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Learning a Visuomotor Map


  Learning a Visuomotor Map

  • The Problem
  • Our Approach
  • Status
  • Results
  • Future

  • The Cog Shop
    MIT Artificial Intelligence Laboratory
    545 Technology Square, #920
    Cambridge, MA 02139

    write to the Cog Documentation Project: cdp@ai.mit.edu

    The Problem

    The problem that we would like to solve is this: given a point in visual space, how do we move the eyes to foveate on that point? For example, Cog is looking at the the end of its arm. Through some visual processing on the camera images, we determine that there is an interesting event happening at a point to the left and above the arm. What are the motor commands that are needed to move Cog's eyes so that the images are now centered on this interesting event? (This also has an advantage in that it brings the narrow-field cameras to foveate on this point which gives us much greater resolution to evaluate this interesting event).

    Our Approach

    With the neck in a fixed position, this task simplifies to learning the mapping between image coordinates and the pan/tilt encoder coordinates of the eye motors. Initial experimentation revealed that for the wide-angle cameras, this saccade map became linear as you approached the image center but rapidly exploded near the edges. An on-line learning algorithm was implemented to incrementally update an initial estimate of the saccade map by comparing image correlations in a local field. This learning process, the saccade map trainer, optimized a look-up table that contained the pan and tilt encoder offsets needed to saccade to a given image coordinate.

    Saccade map training began with a linear estimate based on the range of the encoder limits (determined during calibration). For each learning trial, the saccade map trainer generated a random visual target location and recorded the normalized image intensities in a 16x16 patch around that point. The process then issued a saccade motor command using the current entries in the map. After allowing the camera images to stabilize, a local field around the center of the new image was normalized and correlated against the target image. Thus, for offsets (x,y), we sought to maximize the dot-product of the image vectors. Since each image was normalized, maximizing the dot product of the image vectors is identical to minimizing the angle between the two vectors. This normalization also gave the algorithm a better resistance to changes in background luminance as the camera moved. In our experiments, the offsets had a range of [-2, 2] in both dimensions. The offset pair that maximized the correlation was used as an error vector to the saccade map.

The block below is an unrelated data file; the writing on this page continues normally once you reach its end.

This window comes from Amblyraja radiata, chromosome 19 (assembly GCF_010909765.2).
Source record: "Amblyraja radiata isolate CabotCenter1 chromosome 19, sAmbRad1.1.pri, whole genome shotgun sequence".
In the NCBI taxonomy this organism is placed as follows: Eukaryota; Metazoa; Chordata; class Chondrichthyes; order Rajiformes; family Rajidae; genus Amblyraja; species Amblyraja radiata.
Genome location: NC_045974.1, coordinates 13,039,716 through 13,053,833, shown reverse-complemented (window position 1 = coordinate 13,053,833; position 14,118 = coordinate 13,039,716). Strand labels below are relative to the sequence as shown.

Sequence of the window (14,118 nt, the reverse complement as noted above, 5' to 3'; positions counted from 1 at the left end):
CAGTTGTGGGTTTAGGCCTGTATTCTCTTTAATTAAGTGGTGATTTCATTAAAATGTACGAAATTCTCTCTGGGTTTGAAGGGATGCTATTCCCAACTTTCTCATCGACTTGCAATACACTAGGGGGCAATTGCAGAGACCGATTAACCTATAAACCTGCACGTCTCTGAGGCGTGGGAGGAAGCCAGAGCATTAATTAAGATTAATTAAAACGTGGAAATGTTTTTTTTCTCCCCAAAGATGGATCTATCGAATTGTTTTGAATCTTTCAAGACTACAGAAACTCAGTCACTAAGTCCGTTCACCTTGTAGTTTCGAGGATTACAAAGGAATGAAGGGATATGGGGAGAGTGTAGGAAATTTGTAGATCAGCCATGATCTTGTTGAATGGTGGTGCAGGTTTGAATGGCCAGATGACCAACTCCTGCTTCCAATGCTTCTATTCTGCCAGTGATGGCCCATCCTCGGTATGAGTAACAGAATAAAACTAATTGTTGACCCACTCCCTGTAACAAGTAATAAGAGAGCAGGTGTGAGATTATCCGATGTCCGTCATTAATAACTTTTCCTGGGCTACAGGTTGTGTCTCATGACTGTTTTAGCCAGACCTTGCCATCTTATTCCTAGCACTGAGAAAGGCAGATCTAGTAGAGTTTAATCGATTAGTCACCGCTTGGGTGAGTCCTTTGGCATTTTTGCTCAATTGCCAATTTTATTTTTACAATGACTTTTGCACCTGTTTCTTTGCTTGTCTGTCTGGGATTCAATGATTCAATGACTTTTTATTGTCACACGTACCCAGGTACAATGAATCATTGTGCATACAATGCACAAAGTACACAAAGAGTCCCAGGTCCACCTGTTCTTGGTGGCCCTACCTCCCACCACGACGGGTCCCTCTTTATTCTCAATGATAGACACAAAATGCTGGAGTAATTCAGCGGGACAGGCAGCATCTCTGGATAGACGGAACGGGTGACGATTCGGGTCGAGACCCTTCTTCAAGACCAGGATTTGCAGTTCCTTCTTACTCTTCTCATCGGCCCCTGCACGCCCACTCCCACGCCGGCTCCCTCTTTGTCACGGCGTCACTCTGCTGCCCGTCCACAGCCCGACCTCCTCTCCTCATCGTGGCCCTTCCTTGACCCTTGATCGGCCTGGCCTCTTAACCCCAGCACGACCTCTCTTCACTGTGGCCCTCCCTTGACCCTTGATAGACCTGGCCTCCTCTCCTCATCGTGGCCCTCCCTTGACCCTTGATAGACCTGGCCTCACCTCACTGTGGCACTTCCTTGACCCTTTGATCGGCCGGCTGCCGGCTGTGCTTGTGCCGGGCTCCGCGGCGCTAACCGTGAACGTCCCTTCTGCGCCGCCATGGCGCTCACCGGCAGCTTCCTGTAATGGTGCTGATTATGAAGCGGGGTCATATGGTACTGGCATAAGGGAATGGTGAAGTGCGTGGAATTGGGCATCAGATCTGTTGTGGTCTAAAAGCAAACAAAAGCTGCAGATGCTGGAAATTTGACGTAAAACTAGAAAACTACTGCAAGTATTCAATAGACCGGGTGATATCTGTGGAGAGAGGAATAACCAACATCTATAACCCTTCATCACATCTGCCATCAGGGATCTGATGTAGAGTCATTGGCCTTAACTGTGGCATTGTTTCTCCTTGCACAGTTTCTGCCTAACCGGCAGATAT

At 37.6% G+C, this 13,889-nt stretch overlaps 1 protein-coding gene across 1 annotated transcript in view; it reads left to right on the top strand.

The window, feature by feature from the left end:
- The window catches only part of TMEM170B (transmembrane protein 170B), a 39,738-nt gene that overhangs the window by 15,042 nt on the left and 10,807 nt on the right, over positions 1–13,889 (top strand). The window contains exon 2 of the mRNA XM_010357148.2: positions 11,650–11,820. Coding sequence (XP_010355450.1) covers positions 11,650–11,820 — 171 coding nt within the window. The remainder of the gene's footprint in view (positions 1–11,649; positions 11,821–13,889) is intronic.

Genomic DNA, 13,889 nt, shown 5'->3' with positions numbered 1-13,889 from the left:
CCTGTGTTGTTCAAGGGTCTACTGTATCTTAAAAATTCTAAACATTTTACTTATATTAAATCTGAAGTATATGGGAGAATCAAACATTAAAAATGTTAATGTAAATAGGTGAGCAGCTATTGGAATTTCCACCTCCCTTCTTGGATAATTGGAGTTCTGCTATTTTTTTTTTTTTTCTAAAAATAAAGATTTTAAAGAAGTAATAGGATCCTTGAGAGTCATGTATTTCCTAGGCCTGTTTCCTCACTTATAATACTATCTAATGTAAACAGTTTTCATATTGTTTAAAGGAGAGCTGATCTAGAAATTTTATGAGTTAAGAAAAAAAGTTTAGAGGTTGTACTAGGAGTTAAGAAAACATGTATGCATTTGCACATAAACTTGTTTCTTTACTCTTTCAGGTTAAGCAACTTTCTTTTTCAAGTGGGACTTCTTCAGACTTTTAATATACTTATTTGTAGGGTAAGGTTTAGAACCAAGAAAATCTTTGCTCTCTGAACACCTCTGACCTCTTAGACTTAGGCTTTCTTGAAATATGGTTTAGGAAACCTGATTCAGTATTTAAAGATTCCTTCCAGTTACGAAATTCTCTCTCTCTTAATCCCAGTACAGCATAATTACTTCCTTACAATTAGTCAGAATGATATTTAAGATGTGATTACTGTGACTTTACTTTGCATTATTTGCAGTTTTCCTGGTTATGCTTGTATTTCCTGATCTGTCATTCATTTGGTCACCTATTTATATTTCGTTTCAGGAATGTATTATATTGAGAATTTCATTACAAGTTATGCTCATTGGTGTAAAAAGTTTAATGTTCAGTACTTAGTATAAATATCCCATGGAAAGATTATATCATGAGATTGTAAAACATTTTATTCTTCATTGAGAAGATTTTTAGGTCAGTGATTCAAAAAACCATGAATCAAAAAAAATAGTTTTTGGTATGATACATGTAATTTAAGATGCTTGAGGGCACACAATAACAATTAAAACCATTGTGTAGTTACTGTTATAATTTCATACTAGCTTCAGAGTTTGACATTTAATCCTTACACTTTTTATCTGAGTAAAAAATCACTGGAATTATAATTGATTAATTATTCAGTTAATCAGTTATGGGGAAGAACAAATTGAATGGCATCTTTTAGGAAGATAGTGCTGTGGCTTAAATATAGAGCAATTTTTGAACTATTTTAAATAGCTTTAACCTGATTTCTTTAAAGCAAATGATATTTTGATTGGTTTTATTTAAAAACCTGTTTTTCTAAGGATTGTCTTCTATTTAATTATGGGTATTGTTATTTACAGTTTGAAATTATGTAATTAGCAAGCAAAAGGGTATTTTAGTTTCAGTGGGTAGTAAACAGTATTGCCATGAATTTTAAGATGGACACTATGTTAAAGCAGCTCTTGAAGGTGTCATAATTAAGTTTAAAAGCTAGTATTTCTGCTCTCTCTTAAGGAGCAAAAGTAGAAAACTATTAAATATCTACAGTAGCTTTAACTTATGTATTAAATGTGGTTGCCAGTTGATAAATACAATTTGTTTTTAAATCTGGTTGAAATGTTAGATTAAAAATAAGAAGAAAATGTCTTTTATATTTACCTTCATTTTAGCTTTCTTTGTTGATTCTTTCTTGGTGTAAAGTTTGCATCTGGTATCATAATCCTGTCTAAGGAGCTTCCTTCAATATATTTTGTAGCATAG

Note that a single learning step of this algorithm does not find the optimal correlations across the entire image. The limited search radius vastly increases the speed of each learning trial at the expense of producing difficulties with local maxima. However, this simple strategy effectively exploited properties of the visual environment to provide a stable result. In the laboratory space that makes up Cog's visual world, there are many large objects that are constant over relatively large pixel areas. The hill-climbing algorithm exploited these consistencies.

    Our approach has the advantage that this algorithm can continue while other behaviors are active, so long as the eyes are moving. The process can run in the background and continually update our saccade map.


    To allow other projects to continue on, a quick version of this algorithm was implemented. The simplified version has a saccade map that accounts for only the (x,y) image position and assumes that the head is centered on the horizontal meridian.

    To simplify the learning process, we initially trained the map with random visual positions that were multiples of ten in the ranges [10, 110] for pan and [20, 100] for tilt. By examining only a subset of the image points, we could quickly train a limited set of points which would bootstrap additional points. Examining image points closer to the periphery was also unnecessary since the field of view of the camera was greater than the range of the motors; thus there were points on the edges of the image that could be seen but could not be foveated regardless of the current eye position.


    The image below shows the data points in their initial linear approximation (dashed lines) and the resulting map after 2000 learning trials (solid lines). The saccade map after 2000 trials clearly indicates a slight counter-clockwise rotation of the mounting of the camera, which was verified by examination of the hardware. The training quickly reached a level of 1 pixel-error or less per trial within 2000 trials (approximately 20 trials per image location). Perhaps as a result of lens distortion effects, this error level remained constant regardless of continued learning.wpe18.jpg (25740 bytes)



    The saccade map needs to be updated to account for the pan and tilt positions of the eyes. Additionally, better reporting of the results of the saccade map to other processes should be made available.

    These clips show Cog orienting its head and neck to a visual stimulus. The eyes are moving to look at moving objects in the field of view. Whenever the eyes move to their new target, the neck moves to point the head toward that same target. The first clip is from the new revision of Cog's head.



    Representatives of the press who are interested in acquiring further information about the Cog project should contact Elizabeth Thomson, thomson@mit.edu, from the MIT News Office,  http://web.mit.edu/newsoffice/www/ .


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